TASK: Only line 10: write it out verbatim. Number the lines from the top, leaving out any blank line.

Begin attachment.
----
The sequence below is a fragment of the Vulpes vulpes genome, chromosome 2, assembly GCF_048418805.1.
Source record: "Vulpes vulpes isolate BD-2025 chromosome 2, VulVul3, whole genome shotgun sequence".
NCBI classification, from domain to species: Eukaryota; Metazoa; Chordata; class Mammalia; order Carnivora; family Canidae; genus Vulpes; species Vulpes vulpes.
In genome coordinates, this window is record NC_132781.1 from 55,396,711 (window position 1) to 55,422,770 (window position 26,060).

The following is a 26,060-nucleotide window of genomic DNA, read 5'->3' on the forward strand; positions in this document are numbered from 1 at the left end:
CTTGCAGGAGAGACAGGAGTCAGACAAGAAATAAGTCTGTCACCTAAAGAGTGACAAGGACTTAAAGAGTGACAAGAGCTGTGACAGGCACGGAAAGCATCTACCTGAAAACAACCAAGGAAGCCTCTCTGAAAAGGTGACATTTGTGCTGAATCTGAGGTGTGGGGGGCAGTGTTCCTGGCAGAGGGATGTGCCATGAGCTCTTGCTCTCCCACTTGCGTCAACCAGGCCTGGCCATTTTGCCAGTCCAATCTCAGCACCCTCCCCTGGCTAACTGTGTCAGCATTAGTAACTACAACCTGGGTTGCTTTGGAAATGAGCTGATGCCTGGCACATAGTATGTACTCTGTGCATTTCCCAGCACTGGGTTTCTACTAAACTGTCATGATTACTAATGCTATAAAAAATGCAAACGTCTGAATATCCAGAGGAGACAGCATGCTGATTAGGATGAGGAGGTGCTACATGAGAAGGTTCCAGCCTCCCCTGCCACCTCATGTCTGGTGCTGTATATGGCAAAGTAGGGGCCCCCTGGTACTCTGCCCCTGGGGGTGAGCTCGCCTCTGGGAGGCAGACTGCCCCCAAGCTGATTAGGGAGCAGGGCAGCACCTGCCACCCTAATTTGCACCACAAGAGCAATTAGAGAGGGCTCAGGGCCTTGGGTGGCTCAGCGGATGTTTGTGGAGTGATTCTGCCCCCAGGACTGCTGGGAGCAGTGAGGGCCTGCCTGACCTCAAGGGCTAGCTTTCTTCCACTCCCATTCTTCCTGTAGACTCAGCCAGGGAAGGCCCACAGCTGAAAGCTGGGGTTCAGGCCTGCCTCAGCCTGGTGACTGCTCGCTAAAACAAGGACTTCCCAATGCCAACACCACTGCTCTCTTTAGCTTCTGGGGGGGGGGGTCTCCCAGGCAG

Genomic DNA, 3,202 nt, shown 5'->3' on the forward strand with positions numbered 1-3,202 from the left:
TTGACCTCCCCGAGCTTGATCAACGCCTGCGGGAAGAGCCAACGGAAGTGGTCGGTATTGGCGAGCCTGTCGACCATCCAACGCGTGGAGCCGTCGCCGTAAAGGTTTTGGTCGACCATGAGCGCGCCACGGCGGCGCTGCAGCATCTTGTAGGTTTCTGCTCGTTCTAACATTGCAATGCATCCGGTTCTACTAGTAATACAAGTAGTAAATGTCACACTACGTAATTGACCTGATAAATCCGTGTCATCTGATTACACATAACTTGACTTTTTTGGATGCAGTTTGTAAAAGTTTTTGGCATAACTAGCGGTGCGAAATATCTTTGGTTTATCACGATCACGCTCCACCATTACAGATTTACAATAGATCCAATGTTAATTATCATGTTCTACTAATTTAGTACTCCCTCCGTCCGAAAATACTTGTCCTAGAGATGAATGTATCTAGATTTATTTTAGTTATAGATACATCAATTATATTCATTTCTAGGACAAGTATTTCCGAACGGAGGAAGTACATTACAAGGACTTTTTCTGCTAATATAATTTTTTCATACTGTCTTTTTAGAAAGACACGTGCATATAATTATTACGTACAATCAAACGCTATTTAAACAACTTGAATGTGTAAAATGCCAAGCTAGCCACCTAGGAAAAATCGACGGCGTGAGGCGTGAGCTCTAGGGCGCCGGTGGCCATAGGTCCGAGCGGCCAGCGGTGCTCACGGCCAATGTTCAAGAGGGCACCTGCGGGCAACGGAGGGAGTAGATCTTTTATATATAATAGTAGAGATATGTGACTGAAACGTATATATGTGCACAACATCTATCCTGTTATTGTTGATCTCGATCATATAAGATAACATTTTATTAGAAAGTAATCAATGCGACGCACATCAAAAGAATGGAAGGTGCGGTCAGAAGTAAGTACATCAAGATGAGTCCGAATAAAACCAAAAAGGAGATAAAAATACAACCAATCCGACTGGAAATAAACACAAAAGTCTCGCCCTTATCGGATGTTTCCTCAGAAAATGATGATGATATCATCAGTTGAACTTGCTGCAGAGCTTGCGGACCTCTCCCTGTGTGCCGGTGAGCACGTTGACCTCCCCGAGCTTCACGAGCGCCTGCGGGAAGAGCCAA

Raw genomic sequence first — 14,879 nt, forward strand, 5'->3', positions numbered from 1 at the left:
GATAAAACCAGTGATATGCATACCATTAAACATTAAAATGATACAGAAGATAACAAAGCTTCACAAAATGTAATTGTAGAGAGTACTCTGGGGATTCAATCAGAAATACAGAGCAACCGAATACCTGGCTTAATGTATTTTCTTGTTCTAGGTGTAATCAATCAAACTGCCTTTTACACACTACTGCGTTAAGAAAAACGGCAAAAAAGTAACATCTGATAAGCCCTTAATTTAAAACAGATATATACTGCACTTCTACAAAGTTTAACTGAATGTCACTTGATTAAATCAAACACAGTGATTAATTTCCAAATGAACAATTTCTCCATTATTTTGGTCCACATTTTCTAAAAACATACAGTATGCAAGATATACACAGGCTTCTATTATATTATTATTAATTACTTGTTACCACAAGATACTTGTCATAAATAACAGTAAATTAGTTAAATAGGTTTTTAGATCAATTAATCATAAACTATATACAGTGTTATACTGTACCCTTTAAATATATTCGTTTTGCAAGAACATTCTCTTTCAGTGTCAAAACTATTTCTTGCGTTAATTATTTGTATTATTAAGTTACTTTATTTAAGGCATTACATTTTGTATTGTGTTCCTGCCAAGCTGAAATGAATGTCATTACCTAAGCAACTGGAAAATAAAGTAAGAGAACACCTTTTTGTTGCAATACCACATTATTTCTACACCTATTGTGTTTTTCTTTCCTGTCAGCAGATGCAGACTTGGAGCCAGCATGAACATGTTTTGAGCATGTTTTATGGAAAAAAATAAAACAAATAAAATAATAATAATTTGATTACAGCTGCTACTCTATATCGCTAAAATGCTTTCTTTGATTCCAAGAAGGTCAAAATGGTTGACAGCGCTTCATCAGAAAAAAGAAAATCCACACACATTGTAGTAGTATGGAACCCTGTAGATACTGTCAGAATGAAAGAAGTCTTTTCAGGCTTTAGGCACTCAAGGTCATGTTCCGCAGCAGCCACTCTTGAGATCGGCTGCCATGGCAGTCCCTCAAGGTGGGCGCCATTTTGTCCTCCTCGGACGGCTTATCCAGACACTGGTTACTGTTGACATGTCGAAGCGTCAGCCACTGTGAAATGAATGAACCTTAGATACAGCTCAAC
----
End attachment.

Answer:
GATAAAACCAGTGATATGCATACCATTAAACATTAAAATGATACAGAAGATAACAAAGCTTCACAAAATGTAATTGTAGAGAGTACTCTGGGGATTCAATCAGAAATACAGAGCAACCGAATACCTGGCTTAATGTATTTTCTTGTTCTAGGTGTAATCAATCAAACTGCCTTTTACACACTACTGCGTTAAGAAAAACGGCAAAAAAGTAACATCTGATAAGCCCTTAATTTAAAACAGATATATACTGCACTTCTACAAAGTTTAACTGAATGTCACTTGATTAAATCAAACACAGTGATTAATTTCCAAATGAACAATTTCTCCATTATTTTGGTCCACATTTTCTAAAAACATACAGTATGCAAGATATACACAGGCTTCTATTATATTATTATTAATTACTTGTTACCACAAGATACTTGTCATAAATAACAGTAAATTAGTTAAATAGGTTTTTAGATCAATTAATCATAAACTATATACAGTGTTATACTGTACCCTTTAAATATATTCGTTTTGCAAGAACATTCTCTTTCAGTGTCAAAACTATTTCTTGCGTTAATTATTTGTATTATTAAGTTACTTTATTTAAGGCATTACATTTTGTATTGTGTTCCTGCCAAGCTGAAATGAATGTCATTACCTAAGCAACTGGAAAATAAAGTAAGAGAACACCTTTTTGTTGCAATACCACATTATTTCTACACCTATTGTGTTTTTCTTTCCTGTCAGCAGATGCAGACTTGGAGCCAGCATGAACATGTTTTGAGCATGTTTTATGGAAAAAAATAAAACAAATAAAATAATAATAATTTGATTACAGCTGCTACTCTATATCGCTAAAATGCTTTCTTTGATTCCAAGAAGGTCAAAATGGTTGACAGCGCTTCATCAGAAAAAAGAAAATCCACACACATTGTAGTAGTATGGAACCCTGTAGATACTGTCAGAATGAAAGAAGTCTTTTCAGGCTTTAGGCACTCAAGGTCATGTTCCGCAGCAGCCACTCTTGAGATCGGCTGCCATGGCAGTCCCTCAAGGTGGGCGCCATTTTGTCCTCCTCGGACGGCTTATCCAGACACTGGTTACTGTTGACATGTCGAAGCGTCAGCCACTGTGAAATGAATGAACCTTAGATACAGCTCAAC